Asking Questions

We’ve all been through a job interview at one time or another. Even those of us who work for ourselves meet with potential clients or vendors and an interview of sorts takes place. I always judged the success of those sessions by the quality of the questions asked and I’d like us to take just a minute to think about that topic. I’ve written before about the specific questions I ask a job candidate.  Today is more abot the quality of questions that the candidate or prospective partner asks you.

First, who is doing the talking? Is the candidate or the interviewer guiding the discussion? My feeling is that the candidate should do more of the guiding of the meeting by asking phenomenal questions. Obviously, there are specific things the interviewer or potential client must elicit, but the truth is that a hiring candidate needs just as much information to be divulged in that discussion.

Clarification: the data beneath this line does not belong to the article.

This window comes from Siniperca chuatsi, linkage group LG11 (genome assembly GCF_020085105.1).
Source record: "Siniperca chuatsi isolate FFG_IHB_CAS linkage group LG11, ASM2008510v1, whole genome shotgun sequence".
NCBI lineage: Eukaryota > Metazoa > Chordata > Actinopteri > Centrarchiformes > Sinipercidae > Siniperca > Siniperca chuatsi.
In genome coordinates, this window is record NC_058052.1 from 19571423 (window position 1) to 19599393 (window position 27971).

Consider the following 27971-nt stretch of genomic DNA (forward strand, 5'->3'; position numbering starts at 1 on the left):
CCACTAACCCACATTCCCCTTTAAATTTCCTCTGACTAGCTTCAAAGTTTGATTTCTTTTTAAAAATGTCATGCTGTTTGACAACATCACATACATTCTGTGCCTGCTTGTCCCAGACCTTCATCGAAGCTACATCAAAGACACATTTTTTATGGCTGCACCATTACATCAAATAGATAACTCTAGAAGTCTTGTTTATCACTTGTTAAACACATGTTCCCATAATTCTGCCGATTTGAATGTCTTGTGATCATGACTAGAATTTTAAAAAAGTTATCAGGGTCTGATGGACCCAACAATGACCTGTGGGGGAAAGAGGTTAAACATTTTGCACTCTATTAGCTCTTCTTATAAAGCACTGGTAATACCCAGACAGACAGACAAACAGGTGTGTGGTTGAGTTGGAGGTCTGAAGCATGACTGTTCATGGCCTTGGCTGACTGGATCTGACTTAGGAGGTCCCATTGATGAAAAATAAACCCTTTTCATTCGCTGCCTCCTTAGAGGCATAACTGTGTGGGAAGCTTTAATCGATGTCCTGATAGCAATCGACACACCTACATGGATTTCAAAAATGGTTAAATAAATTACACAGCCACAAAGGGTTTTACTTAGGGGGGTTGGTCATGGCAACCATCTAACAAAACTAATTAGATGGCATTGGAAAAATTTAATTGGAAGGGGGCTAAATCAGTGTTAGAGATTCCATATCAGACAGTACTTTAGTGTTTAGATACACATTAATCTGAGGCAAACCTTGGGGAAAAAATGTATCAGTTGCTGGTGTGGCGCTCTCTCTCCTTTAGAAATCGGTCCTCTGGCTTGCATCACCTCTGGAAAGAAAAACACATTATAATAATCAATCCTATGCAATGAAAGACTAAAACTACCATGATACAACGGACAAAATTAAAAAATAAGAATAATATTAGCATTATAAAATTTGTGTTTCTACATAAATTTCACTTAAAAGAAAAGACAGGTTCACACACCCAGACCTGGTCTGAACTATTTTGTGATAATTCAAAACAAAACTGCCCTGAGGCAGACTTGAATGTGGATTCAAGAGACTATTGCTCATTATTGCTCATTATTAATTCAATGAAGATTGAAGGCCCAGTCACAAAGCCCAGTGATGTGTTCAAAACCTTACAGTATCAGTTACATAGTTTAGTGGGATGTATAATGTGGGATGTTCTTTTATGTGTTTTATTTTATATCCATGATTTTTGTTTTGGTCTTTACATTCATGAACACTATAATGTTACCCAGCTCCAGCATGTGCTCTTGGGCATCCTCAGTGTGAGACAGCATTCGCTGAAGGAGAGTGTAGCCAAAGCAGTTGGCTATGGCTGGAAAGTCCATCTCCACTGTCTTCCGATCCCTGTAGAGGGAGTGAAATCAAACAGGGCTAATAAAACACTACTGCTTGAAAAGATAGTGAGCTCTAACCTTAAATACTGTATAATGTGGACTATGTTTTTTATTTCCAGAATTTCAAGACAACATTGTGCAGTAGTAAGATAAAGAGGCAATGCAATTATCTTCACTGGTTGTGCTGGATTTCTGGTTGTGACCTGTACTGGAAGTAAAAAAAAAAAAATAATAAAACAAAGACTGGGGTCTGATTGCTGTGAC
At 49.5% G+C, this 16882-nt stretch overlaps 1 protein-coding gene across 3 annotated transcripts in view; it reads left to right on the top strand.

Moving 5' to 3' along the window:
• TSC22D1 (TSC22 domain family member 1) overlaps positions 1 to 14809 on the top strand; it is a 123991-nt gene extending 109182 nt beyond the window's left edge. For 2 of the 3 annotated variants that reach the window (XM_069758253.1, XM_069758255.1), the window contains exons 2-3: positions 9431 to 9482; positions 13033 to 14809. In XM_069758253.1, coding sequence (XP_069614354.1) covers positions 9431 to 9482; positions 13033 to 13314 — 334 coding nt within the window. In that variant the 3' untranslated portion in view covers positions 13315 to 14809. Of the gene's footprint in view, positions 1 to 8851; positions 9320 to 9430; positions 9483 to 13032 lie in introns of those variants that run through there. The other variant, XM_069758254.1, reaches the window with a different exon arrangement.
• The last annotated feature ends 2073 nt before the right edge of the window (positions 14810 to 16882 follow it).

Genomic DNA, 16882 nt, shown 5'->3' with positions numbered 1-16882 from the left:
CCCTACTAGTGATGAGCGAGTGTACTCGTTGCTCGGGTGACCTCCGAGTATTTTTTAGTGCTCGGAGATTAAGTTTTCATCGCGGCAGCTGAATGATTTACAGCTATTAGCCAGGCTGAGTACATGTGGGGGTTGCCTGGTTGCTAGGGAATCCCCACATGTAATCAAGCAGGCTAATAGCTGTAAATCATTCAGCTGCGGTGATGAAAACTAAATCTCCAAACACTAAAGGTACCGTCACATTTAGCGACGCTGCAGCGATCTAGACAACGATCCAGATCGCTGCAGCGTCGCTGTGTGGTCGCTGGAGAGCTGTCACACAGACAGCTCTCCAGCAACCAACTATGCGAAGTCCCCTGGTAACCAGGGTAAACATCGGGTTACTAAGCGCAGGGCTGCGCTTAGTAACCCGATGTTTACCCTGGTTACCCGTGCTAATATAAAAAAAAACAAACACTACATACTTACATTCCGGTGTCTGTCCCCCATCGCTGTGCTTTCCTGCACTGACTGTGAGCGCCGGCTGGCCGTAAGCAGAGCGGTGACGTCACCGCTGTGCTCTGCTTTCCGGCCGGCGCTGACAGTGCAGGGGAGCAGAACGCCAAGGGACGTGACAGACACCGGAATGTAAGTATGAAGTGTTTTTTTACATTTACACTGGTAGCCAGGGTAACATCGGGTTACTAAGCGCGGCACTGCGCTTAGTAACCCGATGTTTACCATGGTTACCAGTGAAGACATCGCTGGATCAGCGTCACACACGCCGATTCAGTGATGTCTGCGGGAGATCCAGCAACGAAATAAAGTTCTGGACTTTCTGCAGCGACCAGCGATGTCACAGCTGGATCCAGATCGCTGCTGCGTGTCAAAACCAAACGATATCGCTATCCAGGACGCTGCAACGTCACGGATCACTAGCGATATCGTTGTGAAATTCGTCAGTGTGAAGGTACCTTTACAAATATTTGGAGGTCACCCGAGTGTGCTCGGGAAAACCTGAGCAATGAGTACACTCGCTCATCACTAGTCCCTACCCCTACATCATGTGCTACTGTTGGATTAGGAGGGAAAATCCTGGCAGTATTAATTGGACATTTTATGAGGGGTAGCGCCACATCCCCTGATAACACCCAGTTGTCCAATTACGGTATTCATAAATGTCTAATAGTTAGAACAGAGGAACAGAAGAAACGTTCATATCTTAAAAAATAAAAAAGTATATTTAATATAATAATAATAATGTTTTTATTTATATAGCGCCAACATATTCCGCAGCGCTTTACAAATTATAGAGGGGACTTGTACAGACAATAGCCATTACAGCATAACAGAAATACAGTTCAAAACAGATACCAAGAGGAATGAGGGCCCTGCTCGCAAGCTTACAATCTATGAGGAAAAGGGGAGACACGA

For example, for every discussion point made about the current business, can the speaker provide a concrete example? If not, maybe they’re speaking about that they want and not about what they have. When they talk about metrics, are they actionable and insightful such as cost per acquisition and the average customer value, or are they vanity metrics like web traffic or social “likes”?

Candidates or potential suppliers/partners who ask the right questions and challenge assumptions are way more valuable than those who don’t.  Which are you?

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